Background: Heart failure with preserved ejection fraction is increasing in prevalence, but few effective treatments are available. Elevated left ventricular (LV) diastolic filling pressures represent a key therapeutic target. Pericardial restraint contributes to elevated LV end-diastolic pressure, and acute studies have shown that pericardiotomy attenuates the rise in LV end-diastolic pressure with volume loading. However, whether these acute effects are sustained chronically remains unknown. Methods: Minimally invasive pericardiotomy was performed percutaneously using a novel device in a porcine model of heart failure with preserved ejection fraction. Hemodynamics were assessed at baseline and following volume loading with pericardium intact, acutely following pericardiotomy, and then again chronically after 4 weeks. Cardiac structure was assessed by magnetic resonance imaging. Results: The increase in LV end-diastolic pressure with volume loading was mitigated by 41% (95% CI, 27%-45%, P<0.0001; ΔLV end-diastolic pressure reduced from +9±3 mm Hg to +5±3 mm Hg, P=0.0003, 95% CI, -2.2 to -5.5). The effect was sustained at 4 weeks (+5±2 mm Hg, P=0.28 versus acute). There was no statistically significant effect of pericardiotomy on ventricular remodeling compared with age-matched controls. None of the animals developed hemodynamic or pathological indicators of pericardial constriction or frank systolic dysfunction. Conclusions: The acute hemodynamic benefits of pericardiotomy are sustained for at least 4 weeks in a swine model of heart failure with preserved ejection fraction, without excessive chamber remodeling, pericarditis, or clinically significant systolic dysfunction. These data support trials evaluating minimally invasive pericardiotomy as a novel treatment for heart failure with preserved ejection fraction in humans.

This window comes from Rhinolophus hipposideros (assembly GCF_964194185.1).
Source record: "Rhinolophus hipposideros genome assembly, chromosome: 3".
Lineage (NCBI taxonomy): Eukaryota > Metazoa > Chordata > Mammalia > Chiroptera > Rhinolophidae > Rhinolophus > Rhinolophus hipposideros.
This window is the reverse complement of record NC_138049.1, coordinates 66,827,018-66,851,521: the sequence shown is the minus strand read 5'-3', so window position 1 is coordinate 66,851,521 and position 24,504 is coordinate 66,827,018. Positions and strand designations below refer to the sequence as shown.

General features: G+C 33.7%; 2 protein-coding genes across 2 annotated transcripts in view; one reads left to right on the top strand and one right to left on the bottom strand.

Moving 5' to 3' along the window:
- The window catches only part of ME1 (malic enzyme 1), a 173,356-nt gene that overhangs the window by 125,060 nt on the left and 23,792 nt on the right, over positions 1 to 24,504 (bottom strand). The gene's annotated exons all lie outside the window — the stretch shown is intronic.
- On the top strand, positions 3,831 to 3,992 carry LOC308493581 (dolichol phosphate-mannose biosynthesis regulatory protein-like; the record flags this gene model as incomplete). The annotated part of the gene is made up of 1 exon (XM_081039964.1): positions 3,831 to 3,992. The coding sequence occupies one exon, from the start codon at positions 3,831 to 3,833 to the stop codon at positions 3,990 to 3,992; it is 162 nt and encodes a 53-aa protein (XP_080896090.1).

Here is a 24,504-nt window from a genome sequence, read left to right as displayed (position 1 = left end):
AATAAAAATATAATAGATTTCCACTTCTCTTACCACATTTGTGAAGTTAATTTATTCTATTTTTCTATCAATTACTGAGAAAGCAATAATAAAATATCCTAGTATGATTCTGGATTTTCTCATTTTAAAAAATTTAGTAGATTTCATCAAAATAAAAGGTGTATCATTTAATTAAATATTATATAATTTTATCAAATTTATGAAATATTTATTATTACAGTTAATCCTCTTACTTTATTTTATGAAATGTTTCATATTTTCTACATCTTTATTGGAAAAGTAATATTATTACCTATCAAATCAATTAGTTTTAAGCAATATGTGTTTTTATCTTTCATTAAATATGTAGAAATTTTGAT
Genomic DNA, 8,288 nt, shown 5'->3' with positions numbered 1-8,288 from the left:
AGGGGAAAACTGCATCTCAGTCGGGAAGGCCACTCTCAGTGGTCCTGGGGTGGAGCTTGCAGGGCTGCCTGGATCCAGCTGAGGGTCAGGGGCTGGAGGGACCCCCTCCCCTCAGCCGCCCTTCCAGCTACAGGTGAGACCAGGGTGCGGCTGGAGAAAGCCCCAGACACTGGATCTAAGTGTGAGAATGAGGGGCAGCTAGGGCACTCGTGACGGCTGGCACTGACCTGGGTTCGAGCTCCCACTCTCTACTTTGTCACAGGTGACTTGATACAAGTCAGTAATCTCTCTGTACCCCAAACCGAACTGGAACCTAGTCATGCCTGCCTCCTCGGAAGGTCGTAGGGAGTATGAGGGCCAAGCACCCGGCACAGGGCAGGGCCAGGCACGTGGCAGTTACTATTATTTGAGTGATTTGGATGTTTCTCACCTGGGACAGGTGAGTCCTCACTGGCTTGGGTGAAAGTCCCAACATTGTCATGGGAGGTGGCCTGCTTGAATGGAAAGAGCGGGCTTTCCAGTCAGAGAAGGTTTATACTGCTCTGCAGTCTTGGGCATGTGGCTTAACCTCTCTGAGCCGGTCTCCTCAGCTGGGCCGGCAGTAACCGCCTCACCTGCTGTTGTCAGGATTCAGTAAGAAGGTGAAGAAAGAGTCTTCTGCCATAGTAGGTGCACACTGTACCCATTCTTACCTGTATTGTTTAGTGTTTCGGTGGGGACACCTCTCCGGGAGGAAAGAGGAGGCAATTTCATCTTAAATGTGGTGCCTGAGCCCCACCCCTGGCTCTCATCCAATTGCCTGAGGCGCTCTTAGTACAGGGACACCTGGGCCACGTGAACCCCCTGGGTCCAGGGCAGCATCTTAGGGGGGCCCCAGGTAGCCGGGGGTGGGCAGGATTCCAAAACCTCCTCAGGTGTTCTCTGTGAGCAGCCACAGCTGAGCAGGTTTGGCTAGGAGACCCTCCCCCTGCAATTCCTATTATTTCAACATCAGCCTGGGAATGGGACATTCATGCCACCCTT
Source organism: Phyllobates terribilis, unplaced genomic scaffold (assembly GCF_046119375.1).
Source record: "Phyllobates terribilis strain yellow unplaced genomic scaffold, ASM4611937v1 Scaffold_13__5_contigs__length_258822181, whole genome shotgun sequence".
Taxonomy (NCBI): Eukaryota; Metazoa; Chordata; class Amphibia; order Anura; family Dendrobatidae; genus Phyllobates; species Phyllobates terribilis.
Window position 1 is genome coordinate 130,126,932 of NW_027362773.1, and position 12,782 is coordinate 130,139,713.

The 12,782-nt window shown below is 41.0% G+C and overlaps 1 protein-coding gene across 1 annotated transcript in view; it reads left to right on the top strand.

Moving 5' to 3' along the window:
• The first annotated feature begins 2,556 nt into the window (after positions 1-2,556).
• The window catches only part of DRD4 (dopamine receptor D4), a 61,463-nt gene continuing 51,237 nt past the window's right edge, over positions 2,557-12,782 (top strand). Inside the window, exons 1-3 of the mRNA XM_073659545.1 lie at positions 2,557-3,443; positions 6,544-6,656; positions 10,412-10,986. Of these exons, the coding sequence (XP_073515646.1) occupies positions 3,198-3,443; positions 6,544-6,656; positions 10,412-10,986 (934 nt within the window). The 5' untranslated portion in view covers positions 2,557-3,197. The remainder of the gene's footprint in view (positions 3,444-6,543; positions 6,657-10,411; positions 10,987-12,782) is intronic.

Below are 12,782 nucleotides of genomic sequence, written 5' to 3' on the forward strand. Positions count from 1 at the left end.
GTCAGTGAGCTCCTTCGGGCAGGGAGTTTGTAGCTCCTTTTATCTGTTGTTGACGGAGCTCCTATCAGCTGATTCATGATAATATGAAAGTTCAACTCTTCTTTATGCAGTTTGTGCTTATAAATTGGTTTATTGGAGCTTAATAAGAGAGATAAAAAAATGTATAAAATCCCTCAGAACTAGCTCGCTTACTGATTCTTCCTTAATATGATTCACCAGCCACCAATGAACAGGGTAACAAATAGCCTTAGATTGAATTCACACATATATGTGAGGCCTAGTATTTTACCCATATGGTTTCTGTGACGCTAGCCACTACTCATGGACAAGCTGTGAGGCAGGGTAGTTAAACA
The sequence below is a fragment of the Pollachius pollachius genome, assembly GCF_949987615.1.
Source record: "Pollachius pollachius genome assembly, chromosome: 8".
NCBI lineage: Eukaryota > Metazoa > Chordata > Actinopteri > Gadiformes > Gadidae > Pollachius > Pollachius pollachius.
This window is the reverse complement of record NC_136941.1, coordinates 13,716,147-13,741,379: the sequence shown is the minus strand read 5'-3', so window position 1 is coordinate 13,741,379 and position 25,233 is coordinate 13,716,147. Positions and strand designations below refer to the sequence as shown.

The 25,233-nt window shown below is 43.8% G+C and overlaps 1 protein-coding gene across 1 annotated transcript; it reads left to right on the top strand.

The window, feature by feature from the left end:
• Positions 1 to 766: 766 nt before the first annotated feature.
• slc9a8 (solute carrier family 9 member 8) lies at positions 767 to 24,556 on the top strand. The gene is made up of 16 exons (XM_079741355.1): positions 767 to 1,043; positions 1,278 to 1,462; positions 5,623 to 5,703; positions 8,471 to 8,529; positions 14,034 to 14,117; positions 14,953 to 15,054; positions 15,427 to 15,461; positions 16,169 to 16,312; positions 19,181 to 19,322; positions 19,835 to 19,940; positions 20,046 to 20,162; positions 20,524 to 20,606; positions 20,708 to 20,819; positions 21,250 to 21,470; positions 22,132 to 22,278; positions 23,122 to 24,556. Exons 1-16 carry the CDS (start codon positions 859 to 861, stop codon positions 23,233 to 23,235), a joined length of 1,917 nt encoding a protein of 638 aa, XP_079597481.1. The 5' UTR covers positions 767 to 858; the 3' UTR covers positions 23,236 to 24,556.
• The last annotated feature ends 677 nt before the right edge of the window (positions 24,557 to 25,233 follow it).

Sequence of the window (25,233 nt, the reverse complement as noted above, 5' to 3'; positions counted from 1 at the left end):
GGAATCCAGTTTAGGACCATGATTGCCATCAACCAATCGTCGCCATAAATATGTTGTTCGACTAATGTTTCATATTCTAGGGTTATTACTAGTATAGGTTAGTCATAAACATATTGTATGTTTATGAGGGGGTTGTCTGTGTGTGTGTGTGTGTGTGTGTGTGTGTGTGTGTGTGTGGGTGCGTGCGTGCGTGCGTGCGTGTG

|Original language||English (US)|
|Number of pages||10|
|Journal||Circulation: Heart Failure|
|State||Published - Feb 1 2021|
- heart failure
ASJC Scopus subject areas
- Cardiology and Cardiovascular Medicine